[ASC-media] CSIRO: Submersible in 2.5 km dive for climate science

Rebecca.Eveleigh at csiro.au Rebecca.Eveleigh at csiro.au
Thu Jan 10 23:29:22 CET 2008


10 January 2008 

Ref 08/02

Submersible in 2.5 km dive for climate science 

Australian and US scientists will next week use an unmanned submersible to locate live and fossilised deep-ocean corals south of Tasmania to track changes in climate in the southern hemisphere.

Like tree rings, growth rings in corals indicate age. They also reflect changes over centuries and millennia in ocean chemistry and the ocean environment. 

The submersible will dive to depths of 2.5 kilometres and spend up to 6-7 hours filming the corals and other biodiversity at that depth.

"Deep ocean corals are a litmus test of the deep ocean when it comes to identifying how temperature and salinity have changed over decades and centuries, especially in our own region in the Tasman Sea and the Southern Ocean," says Dr Ron Thresher of CSIRO's Wealth from Oceans National Research Flagship, Chief Scientist on the voyage leaving Hobart tomorrow.

"By collecting coral samples around the Tasmanian seamounts reserve and other deep ocean ranges south of the State we hope to track two influential elements on the global climate system - the formation of water masses at the Antarctic coast and the circulation of the Southern Ocean." 

The platform for research on the 23-day voyage is Australia's Marine National Facility research vessel, Southern Surveyor. 

On loan for the voyage will be the Woods Hole Oceanographic Institution Autonomous Benthic Explorer (ABE), specifically designed for survey work to depths of about 4000m and to be used in three locations south of Tasmania: the Tasmanian Seamounts Marine Reserve (now wholly contained within the Huon Commonwealth Marine reserve), the Tasman Fracture Zone and Tasman Rise. The submersible can dive for up to seven hours and its cameras will film locations that can be sampled on a follow-up voyage later in the year. 

Joining Dr Thresher will be Principal Research Scientist at the California Institute of Technology, Dr Jess Adkins; ocean engineers from Woods Hole Oceanographic Institution; and CSIRO marine ecologist, Dr Alan Williams, who has been measuring marine biodiversity in Australia's recently-declared deepwater South-east Commonwealth Marine Reserve Network.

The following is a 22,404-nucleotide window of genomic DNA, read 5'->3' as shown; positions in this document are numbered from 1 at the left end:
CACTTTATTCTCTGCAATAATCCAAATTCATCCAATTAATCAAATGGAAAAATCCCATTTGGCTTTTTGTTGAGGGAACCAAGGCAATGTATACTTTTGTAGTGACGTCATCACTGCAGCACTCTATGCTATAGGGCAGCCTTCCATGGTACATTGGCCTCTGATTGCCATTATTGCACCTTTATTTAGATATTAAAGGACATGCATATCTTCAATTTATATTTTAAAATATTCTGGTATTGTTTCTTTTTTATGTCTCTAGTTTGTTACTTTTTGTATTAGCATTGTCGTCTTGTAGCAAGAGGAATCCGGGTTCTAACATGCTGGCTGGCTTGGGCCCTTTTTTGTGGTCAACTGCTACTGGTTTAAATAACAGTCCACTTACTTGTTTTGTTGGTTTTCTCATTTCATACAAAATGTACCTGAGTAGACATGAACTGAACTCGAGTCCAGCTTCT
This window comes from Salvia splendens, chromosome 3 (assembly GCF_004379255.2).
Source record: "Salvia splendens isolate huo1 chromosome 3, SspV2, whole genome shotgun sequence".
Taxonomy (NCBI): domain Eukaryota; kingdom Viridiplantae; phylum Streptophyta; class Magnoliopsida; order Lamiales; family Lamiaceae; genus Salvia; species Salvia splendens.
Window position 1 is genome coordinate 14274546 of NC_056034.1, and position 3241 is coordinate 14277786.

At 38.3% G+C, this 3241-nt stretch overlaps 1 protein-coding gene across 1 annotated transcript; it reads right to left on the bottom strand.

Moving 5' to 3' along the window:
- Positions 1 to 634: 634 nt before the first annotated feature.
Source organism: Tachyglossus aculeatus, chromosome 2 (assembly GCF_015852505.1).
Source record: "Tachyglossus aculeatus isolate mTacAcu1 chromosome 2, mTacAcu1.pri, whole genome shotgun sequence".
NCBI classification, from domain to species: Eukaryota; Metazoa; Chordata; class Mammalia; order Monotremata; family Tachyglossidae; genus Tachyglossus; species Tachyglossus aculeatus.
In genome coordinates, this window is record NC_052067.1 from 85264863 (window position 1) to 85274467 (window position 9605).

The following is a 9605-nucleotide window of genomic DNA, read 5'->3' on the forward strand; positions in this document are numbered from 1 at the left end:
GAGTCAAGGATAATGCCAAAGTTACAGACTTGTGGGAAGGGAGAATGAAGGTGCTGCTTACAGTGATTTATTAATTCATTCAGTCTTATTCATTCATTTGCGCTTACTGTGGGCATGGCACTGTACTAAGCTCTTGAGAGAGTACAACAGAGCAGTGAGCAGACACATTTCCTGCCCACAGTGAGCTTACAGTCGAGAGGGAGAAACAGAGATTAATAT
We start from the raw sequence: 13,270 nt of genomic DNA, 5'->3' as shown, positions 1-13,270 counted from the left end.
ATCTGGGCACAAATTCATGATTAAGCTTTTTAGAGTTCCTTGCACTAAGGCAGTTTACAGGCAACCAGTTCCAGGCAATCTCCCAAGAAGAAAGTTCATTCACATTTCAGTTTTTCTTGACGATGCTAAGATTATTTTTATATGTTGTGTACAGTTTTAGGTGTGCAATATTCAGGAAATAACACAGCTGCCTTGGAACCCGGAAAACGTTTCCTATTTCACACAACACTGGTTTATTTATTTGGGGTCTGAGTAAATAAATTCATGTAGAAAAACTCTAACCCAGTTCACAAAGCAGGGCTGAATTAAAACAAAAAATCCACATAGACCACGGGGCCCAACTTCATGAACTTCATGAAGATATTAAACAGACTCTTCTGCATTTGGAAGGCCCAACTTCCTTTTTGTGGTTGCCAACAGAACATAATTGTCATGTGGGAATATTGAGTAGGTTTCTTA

Dr Williams said that a submersible dive below 1,800m will allow scientists to view biodiversity at depths never before seen in the Australian region.

"We have a good sense of the marine ecology around seamounts [submerged volcanoes] down to about 1,500m but to be able to see and build an understanding of life beyond is a tremendously exciting prospect," he said.

The voyage is part of a collaboration between the Wealth from Oceans Flagship, Woods Hole Oceanographic Institution in the United States, the National Science Foundation in the United States, the marine division of the Australian Department of Environment Water Heritage and the Arts and the Marine National Facility.

National Research Flagships. www.csiro.au/flagships 

CSIRO initiated the National Research Flagships to provide science-based solutions in response to Australia's major research challenges and opportunities. The nine Flagships form multidisciplinary teams with industry and the research community to deliver impact and benefits for Australia. 

Image available at: www.scienceimage.csiro.au/mediarelease/mr08-02.html
 
Background information: www.marine.csiro.au/nationalfacility/voyages/0108/ 

Further Information: 

Ron Thresher, CSIRO Marine and Atmospheric Research
03 6232 5378; 0409 391 496 
ron.thresher at csiro.au
 
Media Assistance:

Katherine Johnson, CSIRO Marine and Atmospheric Research
03 6232 5347
katherine.johnson at csiro.au
 
Simon Torok, CSIRO Marine and Atmospheric Research
03 9239 4645; 0409 844 302
simon.torok at csiro.au
 
www.csiro.au

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Beck Eveleigh
Media Assistant
CSIRO Media Liaison
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0409 395 010
 



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